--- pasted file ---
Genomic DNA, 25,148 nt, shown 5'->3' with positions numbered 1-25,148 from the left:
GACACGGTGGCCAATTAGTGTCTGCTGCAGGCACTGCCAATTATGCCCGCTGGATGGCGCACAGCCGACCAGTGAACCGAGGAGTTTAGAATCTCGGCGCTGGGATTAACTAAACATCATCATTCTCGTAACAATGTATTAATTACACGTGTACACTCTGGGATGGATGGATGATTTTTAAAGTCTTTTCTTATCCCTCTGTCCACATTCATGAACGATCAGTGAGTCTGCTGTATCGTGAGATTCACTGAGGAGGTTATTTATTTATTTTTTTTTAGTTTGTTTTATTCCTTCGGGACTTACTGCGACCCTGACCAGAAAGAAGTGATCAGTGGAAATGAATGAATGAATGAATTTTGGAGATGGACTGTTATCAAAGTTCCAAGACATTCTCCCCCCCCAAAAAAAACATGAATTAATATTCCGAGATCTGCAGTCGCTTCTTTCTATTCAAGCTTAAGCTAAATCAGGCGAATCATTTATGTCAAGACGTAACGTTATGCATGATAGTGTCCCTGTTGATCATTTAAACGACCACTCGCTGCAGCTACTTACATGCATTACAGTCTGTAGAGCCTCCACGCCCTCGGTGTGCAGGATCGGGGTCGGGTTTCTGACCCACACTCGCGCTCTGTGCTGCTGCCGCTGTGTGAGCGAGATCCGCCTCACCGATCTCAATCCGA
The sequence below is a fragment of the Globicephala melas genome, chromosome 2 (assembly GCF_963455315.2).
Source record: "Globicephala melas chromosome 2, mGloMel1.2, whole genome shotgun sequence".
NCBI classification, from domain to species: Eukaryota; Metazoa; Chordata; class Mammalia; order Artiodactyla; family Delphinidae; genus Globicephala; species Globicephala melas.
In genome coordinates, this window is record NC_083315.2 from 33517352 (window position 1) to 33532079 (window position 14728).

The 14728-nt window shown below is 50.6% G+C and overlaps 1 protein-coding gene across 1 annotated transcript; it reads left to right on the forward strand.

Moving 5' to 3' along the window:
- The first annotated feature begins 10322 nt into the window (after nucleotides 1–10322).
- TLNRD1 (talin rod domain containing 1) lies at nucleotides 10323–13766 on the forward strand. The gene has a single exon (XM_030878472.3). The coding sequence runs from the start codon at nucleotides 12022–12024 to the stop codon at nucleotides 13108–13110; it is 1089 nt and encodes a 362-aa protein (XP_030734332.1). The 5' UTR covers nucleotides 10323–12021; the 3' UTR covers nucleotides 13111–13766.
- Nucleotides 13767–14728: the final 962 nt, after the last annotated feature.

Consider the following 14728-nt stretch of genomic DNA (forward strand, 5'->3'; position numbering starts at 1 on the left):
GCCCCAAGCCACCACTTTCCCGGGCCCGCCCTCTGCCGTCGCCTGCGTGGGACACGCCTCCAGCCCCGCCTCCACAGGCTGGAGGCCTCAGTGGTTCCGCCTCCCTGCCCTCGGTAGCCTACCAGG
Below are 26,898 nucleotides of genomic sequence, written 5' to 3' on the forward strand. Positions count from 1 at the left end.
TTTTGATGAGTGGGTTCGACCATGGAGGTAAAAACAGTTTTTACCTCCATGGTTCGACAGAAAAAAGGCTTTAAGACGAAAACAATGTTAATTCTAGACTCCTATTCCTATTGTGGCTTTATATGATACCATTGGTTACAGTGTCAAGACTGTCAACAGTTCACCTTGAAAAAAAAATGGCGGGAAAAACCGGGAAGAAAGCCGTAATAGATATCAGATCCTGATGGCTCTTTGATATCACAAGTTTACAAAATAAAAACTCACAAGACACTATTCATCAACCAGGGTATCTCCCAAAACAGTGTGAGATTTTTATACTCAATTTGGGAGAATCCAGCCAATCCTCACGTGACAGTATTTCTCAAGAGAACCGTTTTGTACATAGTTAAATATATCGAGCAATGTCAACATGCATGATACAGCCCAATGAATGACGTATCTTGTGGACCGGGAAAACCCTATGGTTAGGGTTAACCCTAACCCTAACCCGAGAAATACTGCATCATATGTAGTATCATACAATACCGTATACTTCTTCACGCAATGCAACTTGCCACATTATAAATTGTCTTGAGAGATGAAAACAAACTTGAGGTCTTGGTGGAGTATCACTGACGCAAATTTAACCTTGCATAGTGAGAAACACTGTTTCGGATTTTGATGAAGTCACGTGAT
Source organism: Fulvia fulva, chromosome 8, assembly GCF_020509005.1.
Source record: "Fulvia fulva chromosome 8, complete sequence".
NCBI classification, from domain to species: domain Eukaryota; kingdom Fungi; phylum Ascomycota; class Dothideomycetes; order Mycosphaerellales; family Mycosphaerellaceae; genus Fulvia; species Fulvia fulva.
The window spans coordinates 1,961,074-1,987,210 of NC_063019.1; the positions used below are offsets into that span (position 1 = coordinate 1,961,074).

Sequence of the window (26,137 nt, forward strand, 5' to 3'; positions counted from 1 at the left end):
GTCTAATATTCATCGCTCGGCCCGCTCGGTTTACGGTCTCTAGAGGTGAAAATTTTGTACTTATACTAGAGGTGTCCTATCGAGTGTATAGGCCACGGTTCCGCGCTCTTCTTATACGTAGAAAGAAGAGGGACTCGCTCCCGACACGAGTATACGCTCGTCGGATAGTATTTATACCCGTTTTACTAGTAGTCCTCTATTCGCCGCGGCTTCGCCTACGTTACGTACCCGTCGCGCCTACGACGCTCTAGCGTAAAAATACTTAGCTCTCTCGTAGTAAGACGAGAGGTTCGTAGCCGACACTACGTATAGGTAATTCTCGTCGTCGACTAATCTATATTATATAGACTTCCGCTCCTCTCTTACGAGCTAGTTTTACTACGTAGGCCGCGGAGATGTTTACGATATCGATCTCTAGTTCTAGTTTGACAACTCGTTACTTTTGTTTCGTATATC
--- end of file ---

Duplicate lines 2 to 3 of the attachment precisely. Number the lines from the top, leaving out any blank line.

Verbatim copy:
GACACGGTGGCCAATTAGTGTCTGCTGCAGGCACTGCCAATTATGCCCGCTGGATGGCGCACAGCCGACCAGTGAACCGAGGAGTTTAGAATCTCGGCGCTGGGATTAACTAAACATCATCATTCTCGTAACAATGTATTAATTACACGTGTACACTCTGGGATGGATGGATGATTTTTAAAGTCTTTTCTTATCCCTCTGTCCACATTCATGAACGATCAGTGAGTCTGCTGTATCGTGAGATTCACTGAGGAGGTTATTTATTTATTTTTTTTTAGTTTGTTTTATTCCTTCGGGACTTACTGCGACCCTGACCAGAAAGAAGTGATCAGTGGAAATGAATGAATGAATGAATTTTGGAGATGGACTGTTATCAAAGTTCCAAGACATTCTCCCCCCCCAAAAAAAACATGAATTAATATTCCGAGATCTGCAGTCGCTTCTTTCTATTCAAGCTTAAGCTAAATCAGGCGAATCATTTATGTCAAGACGTAACGTTATGCATGATAGTGTCCCTGTTGATCATTTAAACGACCACTCGCTGCAGCTACTTACATGCATTACAGTCTGTAGAGCCTCCACGCCCTCGGTGTGCAGGATCGGGGTCGGGTTTCTGACCCACACTCGCGCTCTGTGCTGCTGCCGCTGTGTGAGCGAGATCCGCCTCACCGATCTCAATCCGA
The sequence below is a fragment of the Globicephala melas genome, chromosome 2 (assembly GCF_963455315.2).